mayoral candidates stand on stage at the Chamber of Commerce Candidate Forum.
Arvada Mayoral Candidates Lauren Simpson (center) and John Marriott (right) at the Arvada Chamber of Commerce Candidate Forum. Credit: Courtesy Arvada Chamber of Commerce

Arvada City Council candidates shared the stage for the first time at the Arvada Chamber of Commerce’s City Council Election Forum at Revive Church — a longstanding event that, for some, marks the public-facing start of the campaign trail.

The Sept. 15 forum featured nearly all of the candidates who will be on the ballot in the Nov. 7 election.

In attendance were mayoral candidates John Marriott and Lauren Simpson, District 2 candidates Shawna Ambrose and Michael Griffith, District 4 candidate Bob Fifer and at large candidates Sharon Davis and Bob Loveridge.

District 4 candidate Jessica Fenske attended the Chamber’s Candidate Boot Camp — a training program meant to mentor potential future civic leaders — but could not attend the forum, and at large candidate Kathleen Kennedy also could not attend, according to Arvada Chamber President Kami Welch.

All candidates participated in a moderated discussion which included opening statements, specific questions on local issues, a “speed round” and closing statements.


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Mayoral candidates

Marriott and Simpson — both sitting councilmembers, with Simpson currently representing District 2 and Marriott representing District 3 — shared why they would like to move into term-limited Mayor Marc Williams’ seat this fall.

Marriott, who was born and raised in Arvada, said that he is seeking to lead the city in order to allow current and future residents to have the opportunities he’s had.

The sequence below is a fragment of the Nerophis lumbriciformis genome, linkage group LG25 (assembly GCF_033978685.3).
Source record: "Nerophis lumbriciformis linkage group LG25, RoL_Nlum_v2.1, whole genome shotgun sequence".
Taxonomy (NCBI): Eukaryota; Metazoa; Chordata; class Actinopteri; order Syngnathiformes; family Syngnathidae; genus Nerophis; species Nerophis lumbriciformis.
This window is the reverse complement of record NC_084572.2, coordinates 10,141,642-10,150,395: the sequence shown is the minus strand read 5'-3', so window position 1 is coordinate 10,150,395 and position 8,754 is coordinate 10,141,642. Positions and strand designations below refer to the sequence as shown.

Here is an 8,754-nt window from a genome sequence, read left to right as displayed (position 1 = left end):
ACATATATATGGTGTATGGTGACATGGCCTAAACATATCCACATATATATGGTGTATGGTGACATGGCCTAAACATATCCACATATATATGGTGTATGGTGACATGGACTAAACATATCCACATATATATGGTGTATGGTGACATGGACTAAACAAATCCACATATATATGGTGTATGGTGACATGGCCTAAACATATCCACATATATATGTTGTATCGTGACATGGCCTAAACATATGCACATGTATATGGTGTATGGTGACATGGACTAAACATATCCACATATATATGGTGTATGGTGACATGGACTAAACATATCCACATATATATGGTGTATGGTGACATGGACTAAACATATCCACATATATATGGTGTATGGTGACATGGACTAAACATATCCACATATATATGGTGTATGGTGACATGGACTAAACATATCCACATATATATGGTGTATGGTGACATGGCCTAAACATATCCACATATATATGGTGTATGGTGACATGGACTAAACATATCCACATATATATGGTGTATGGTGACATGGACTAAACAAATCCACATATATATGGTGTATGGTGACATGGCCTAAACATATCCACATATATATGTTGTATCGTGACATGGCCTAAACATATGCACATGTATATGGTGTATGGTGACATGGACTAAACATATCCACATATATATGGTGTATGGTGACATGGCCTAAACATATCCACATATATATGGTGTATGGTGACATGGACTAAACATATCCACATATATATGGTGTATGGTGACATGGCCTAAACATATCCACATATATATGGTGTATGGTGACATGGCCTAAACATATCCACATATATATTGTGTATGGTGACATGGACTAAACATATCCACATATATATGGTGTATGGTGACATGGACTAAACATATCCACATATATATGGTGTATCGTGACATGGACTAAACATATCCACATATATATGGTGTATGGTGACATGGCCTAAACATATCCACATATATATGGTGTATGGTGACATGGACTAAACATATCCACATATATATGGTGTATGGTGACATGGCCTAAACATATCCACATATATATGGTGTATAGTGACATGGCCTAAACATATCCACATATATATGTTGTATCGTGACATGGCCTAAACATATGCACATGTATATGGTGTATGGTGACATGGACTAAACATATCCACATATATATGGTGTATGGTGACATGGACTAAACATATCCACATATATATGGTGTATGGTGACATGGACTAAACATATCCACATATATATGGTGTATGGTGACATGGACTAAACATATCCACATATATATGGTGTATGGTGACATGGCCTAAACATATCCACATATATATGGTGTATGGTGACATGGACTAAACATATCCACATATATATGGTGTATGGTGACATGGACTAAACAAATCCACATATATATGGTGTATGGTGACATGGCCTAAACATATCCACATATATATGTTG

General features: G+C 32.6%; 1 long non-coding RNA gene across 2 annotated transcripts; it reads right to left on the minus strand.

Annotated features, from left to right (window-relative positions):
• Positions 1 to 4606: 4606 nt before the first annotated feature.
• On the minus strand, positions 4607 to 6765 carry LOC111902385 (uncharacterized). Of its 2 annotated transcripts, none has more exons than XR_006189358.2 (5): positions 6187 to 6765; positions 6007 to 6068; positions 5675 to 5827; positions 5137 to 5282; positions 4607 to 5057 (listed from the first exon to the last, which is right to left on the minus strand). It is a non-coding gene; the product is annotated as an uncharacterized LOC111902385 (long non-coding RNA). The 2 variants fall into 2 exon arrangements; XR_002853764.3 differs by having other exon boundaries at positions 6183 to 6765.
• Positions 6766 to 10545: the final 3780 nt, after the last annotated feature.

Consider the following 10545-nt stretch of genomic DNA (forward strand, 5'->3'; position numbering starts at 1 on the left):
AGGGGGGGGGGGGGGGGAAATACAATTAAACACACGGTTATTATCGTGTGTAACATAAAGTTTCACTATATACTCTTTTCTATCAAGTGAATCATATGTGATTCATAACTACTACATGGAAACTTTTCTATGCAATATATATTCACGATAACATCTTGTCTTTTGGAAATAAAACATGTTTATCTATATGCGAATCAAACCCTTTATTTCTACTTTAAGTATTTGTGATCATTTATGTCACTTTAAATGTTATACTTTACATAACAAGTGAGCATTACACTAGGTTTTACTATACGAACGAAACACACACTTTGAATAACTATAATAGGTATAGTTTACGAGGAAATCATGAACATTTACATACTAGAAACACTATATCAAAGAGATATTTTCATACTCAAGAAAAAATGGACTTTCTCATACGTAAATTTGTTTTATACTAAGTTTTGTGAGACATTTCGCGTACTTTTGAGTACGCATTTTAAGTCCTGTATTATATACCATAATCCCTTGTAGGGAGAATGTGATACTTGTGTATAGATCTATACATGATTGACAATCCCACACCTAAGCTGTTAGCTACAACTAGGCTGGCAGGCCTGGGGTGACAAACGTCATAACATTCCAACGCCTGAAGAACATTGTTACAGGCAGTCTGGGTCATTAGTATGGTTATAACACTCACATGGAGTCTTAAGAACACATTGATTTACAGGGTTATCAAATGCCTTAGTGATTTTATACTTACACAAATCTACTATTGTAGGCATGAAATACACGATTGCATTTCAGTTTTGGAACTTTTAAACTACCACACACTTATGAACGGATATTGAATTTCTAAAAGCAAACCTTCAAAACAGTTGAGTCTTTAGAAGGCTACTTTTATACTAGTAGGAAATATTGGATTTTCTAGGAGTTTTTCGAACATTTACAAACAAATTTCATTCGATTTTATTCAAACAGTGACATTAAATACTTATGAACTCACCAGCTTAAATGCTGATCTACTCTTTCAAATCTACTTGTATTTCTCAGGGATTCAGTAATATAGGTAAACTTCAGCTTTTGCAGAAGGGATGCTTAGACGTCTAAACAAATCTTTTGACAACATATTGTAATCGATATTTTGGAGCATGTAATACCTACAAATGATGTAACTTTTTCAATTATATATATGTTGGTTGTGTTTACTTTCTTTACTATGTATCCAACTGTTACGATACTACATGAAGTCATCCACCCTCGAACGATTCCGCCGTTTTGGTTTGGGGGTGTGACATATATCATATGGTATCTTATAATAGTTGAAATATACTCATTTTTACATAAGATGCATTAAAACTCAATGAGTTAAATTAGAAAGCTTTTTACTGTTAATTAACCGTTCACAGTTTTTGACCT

“I want to be the mayor of Arvada because I want to ensure that all of you and your children all have the same ability to reach your potential and beyond like I clearly have,” Marriott said. “I also want to make sure that we set things in place to make sure that the children who are not even here yet have things that I didn’t have.”

Simpson, who works in diplomacy for the Canadian government, said her four years on council have been the best four years of her life, and wants to earn the mayor’s seat to help curb “toxicity” in municipal politics.

“What made me run for office was the toxicity of our politics,” Simpson said. “Everything seems kind of broken right now, doesn’t it? Everyone is at each other’s throats to the point where it ruins relationships… What we need fewer of is spiders and what we maybe need a little bit more of is diplomats.”

The pair of candidates also shared their thoughts on what the mayor’s role should be, with both pledging to work to make council a collaborative body that works well together.

Marriott and Simpson both credited Williams’ leadership style as an example to replicate, with Simpson going as far to pledge that if elected, she will uphold Williams’ tradition of letting other council members speak first.

At large

Candidates for the at large seat — which represents the whole city — Sharon Davis and Bob Loveridge shared their views on different issues and discussed why they feel like they are the right candidate for the job.

The pair divulged slightly on a proposed plan for affordable housing, with Davis suggesting a “public/private partnership” and Loveridge suggesting an amendment to legislation that would make it more amiable for builders to enact condo developments.

“We are building luxury homes that are $1.2 million and so forth; if you’re starting out, you cannot afford that,” Davis said. “I would like to see a public/private partnership where we encourage the diversity in housing stock as we’re moving forward.”

“We need to change the construction defects law so that we can start building condos,” Loveridge said. “The other thing we need to look closely at are the fees and development fees and codes that we are requiring from our builders. They are huge factors because that goes right into the cost of that building.

“We need to have that diversity and there are plenty of ways to accomplish that with what we do on council,” Loveridge continued.

Loveridge, who has served as a board member with the Arvada Fire Protection District since 2014, highlighted his experience working in the community as a reason why he believes he is the best candidate.